Kyiv, Ukraine – Two years ago, Mariana Zhaglo spent more than $2,000 on a hunting rifle, a protective helmet, camouflage and ammunition.
But the 52-year-old marketing researcher does not use her Zbroyar Z-15 carbine and gear to shoot game.
Instead, every Saturday, the mother of three joins the “territorial defence,” or Ukrainian civilians and reservists that train for warfare against a possible invasion by the Russian army.
Zhaglo follows commands of her instructors, mostly retired officers or veterans of war with pro-Russian separatists in Ukraine’s southern provinces of Donetsk and Luhansk that began in 2014, killing more than 13,000 and uprooting millions.
She learns to attack or ambush, move in formation, run and roll on green grass or fallen leaves, in the mud or snow.
In 2020, Zhaglo was the only civilian newcomer in her unit, surrounded by seasoned servicemen and reservists who did not want their skills to get rusty.
These days, dozens of first-timers join her and her battalion of weekend warriors.
With Russia having amassed 100,000 servicemen near the Russian-Ukrainian border, in annexed Crimea and Moscow-friendly Belarus in recent months, these once-peaceful civilians do not want to take any chances.
“If things come to the invasion, we’ll fight for Kyiv,” Zhaglo told Al Jazeera in a park in southwestern Kyiv on a recent Saturday morning.
Minutes later, she and several dozen trainees walked to a clearing in the park and carefully put their rifles or wooden cut-outs on the ground, leaning them against trees.
They lined up, chanted “Hail Ukraine! Hail heroes!”, and warmed up.
Then they picked up the rifles and began a four-hour drill.
Any Ukrainian civilian can join such a group in their neighbourhood – but only after undergoing a medical commission and a psychiatric evaluation, testing negative for drugs and getting a certificate proving they had not been convicted or jailed.
Many buy their arms and uniforms, including anti-shrapnel glasses and flak jackets, walkie-talkies and medical kits, and train for months.
“I don’t want my family to live under occupation, and I don’t want to flee Ukraine. I want to protect my life, home, country,” Marta Yuzkiv, a clinical researcher and mother of three who has been training every week for almost 10 months, told Al Jazeera.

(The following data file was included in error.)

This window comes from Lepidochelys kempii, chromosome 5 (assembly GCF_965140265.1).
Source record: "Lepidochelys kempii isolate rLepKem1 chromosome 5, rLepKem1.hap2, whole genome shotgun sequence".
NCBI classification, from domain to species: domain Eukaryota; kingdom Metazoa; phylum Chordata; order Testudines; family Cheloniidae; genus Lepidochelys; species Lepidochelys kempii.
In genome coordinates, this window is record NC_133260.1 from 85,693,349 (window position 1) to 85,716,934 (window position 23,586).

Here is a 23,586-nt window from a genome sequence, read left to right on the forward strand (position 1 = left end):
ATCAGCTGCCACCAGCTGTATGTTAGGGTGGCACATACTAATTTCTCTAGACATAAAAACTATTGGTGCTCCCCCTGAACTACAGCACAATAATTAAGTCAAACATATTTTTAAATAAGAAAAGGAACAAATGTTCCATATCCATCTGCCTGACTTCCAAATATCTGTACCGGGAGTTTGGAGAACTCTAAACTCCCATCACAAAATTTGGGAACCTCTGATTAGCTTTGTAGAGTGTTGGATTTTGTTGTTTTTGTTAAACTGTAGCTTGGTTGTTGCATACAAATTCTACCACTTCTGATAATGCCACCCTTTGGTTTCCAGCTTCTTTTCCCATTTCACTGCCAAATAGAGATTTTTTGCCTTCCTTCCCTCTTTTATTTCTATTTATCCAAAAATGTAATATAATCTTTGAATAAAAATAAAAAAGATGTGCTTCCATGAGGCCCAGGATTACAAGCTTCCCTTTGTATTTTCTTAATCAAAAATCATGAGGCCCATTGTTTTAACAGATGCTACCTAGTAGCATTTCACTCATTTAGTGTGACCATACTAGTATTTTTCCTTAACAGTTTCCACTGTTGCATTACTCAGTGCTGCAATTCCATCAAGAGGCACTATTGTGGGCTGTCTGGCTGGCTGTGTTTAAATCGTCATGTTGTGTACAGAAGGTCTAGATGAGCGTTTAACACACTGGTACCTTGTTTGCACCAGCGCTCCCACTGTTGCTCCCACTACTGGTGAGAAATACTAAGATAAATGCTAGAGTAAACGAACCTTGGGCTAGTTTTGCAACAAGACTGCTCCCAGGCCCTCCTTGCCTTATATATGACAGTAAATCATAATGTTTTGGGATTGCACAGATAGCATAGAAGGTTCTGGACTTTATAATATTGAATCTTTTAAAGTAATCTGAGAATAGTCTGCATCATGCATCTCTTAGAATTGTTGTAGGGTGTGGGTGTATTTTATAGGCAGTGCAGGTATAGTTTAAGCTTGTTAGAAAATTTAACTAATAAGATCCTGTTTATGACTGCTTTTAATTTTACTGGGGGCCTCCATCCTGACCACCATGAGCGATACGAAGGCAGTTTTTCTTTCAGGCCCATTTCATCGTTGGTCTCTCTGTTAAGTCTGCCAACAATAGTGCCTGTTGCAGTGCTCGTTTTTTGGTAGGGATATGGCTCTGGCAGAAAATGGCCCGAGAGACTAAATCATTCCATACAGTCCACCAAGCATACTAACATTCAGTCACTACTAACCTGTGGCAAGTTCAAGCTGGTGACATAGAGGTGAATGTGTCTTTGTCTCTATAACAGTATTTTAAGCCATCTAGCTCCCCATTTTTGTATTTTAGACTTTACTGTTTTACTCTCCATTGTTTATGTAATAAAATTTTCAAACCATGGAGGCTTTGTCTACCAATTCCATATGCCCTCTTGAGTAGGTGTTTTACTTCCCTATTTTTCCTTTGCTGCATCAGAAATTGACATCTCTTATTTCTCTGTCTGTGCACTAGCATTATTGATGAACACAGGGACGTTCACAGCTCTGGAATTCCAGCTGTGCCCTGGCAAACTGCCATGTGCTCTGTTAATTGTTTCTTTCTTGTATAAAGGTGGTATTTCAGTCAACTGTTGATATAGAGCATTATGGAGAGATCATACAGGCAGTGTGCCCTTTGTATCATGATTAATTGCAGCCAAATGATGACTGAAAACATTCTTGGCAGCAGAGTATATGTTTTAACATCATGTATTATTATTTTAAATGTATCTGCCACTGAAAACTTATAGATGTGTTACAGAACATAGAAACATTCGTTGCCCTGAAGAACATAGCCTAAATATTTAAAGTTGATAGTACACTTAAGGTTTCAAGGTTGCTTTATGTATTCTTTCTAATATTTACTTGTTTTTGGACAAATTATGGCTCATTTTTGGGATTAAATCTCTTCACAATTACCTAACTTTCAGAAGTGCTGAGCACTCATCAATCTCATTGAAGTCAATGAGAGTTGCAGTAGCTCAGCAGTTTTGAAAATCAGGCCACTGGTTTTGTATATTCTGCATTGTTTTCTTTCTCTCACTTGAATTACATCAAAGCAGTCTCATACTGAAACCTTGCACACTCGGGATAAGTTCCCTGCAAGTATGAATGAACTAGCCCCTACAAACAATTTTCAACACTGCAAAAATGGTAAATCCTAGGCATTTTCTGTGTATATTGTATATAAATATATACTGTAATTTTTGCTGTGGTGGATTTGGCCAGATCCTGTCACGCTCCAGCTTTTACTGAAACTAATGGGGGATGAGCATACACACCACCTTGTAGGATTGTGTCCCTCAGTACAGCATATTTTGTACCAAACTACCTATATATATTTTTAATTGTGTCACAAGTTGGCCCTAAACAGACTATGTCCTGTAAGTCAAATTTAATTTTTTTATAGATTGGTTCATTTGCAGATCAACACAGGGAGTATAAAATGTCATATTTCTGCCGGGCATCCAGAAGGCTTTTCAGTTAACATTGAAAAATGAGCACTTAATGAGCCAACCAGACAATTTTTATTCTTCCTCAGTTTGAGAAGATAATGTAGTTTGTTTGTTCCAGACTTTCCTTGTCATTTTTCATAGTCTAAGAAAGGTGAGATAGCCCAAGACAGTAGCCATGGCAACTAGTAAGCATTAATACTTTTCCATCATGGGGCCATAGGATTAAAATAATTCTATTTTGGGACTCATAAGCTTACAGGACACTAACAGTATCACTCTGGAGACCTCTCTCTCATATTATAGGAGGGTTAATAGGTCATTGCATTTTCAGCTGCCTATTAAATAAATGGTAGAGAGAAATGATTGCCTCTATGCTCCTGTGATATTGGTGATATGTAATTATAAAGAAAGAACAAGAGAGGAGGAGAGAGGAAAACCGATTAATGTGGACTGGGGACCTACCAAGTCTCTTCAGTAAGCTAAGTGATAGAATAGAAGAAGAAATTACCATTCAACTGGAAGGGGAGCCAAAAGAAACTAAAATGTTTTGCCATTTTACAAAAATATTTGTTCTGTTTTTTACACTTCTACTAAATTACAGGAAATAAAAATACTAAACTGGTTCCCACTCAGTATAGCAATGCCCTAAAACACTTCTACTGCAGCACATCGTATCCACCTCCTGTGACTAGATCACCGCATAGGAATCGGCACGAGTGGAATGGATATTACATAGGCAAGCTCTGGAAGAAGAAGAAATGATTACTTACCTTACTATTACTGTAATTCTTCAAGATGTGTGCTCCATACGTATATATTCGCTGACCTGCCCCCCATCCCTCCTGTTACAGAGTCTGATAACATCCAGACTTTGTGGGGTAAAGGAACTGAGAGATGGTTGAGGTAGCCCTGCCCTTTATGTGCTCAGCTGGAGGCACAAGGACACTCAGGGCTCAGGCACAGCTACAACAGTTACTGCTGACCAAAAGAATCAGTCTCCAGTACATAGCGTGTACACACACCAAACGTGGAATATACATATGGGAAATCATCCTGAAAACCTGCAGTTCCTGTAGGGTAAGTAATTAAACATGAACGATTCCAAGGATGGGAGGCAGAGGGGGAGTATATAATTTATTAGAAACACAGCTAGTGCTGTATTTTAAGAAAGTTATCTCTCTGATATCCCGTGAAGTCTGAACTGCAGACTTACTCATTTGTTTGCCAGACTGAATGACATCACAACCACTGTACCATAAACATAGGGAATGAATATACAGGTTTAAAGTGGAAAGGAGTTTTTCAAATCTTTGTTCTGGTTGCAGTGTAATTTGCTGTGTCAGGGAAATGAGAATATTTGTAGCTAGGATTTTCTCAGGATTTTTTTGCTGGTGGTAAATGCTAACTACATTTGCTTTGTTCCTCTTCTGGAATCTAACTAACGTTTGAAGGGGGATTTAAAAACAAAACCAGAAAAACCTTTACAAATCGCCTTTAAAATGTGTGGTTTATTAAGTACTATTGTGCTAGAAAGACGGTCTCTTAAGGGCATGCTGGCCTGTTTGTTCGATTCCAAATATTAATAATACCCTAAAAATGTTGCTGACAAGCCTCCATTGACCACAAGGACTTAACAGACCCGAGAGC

The bureaucracy does not stop them.
“People volunteer to come here, and this is not a club for them to entertain themselves,” Sergeant Denis Semirog-Orlik, an instructor of Territorial Defence Battalion No. 130, told Al Jazeera.
And some of the instructors refresh their own skills – while advising newcomers.
“I am too old to enlist. But here, I am useful,” said Yuri Boyko, a 68-year-old retired colonel who served in the Soviet air force and was dispatched to advise Iraqi President Saddam Hussein’s air force for three years during the 1980-1988 Iran-Iraq war.
In early January, President Volodymyr Zelenskyy signed a law on territorial defence that prescribes the establishment of 25 territorial defence battalions with up to 10,000 members throughout the ex-Soviet nation of 43 million by May.
He appointed General Yuri Galushkin, a decorated war hero who helped defend the airport in the rebel city of Donetsk in 2014, as head of territorial defence.
Ukraine’s top brass sees it as part of a wider effort to get Russia mired in an un-winnable war.
“The best way to defend Ukraine from further military escalation on the part of Russia is to set conditions under which the aggressor will suffer unacceptable losses and won’t be able to achieve his goal,” Ukrainian Defence Minister Oleksii Reznikov wrote.
Meanwhile, volunteers such as marketing researcher Zhaglo draw headlines – and angry comments from Russia.
Russian foreign ministry spokeswoman Maria Zakharova wrote on her Telegram channel, regarding a story about the civilian armies published by UK newspaper The Times: “This is yet another fake story about the militants Western propaganda describes as anti-Russian ‘freedom fighters’.”
But Ukrainian statistics prove her wrong.
A survey conducted in late January by the Ukraine Institute for the Future, a think tank, showed that 56 percent of Ukrainians are ready to join the territorial defence. Nineteen percent said they would “definitely” enlist should Russia invade, and 37 percent said they were “likely” to enlist, the poll said.
Zakharova’s words echo what the Kremlin says about the escalation – making average Russians believe in a Western plot to start a war between Moscow and Kyiv.
Half of Russians believe that the United States and other NATO members are behind the escalation, according to a survey by the Levada Center, Russia’s last remaining independent pollster, released in mid-December.
Sixteen percent believe that Ukraine initiated the escalation, and only 4 percent think Moscow is behind it, the poll said.
Meanwhile, Ukraine is preparing for possible bomb attacks.
The defence ministry and civilian administrations spruce up bomb shelters throughout Ukraine – mostly Soviet-era bunkers built during the Cold War.
Kyiv alone has some 500 of them, plus thousands more temporary shelters in the basements of apartment buildings, schools, libraries and subway stations, territorial defence official Yevgen Gerasimov told Al Jazeera.
Many were converted to restaurants, gyms, offices or stores, and now need better access for panicking crowds.
Despite an overwhelming sense of fear, some officials still also have a sense of humour.
“You can order pizza here, there’s McDonald’s delivery,” safety expert Oleksandr Pilkevich told Al Jazeera, standing inside a bunker underneath a library in northern Kyiv, behind huge steel doors, next to an air filtration system and freshly-painted water tanks.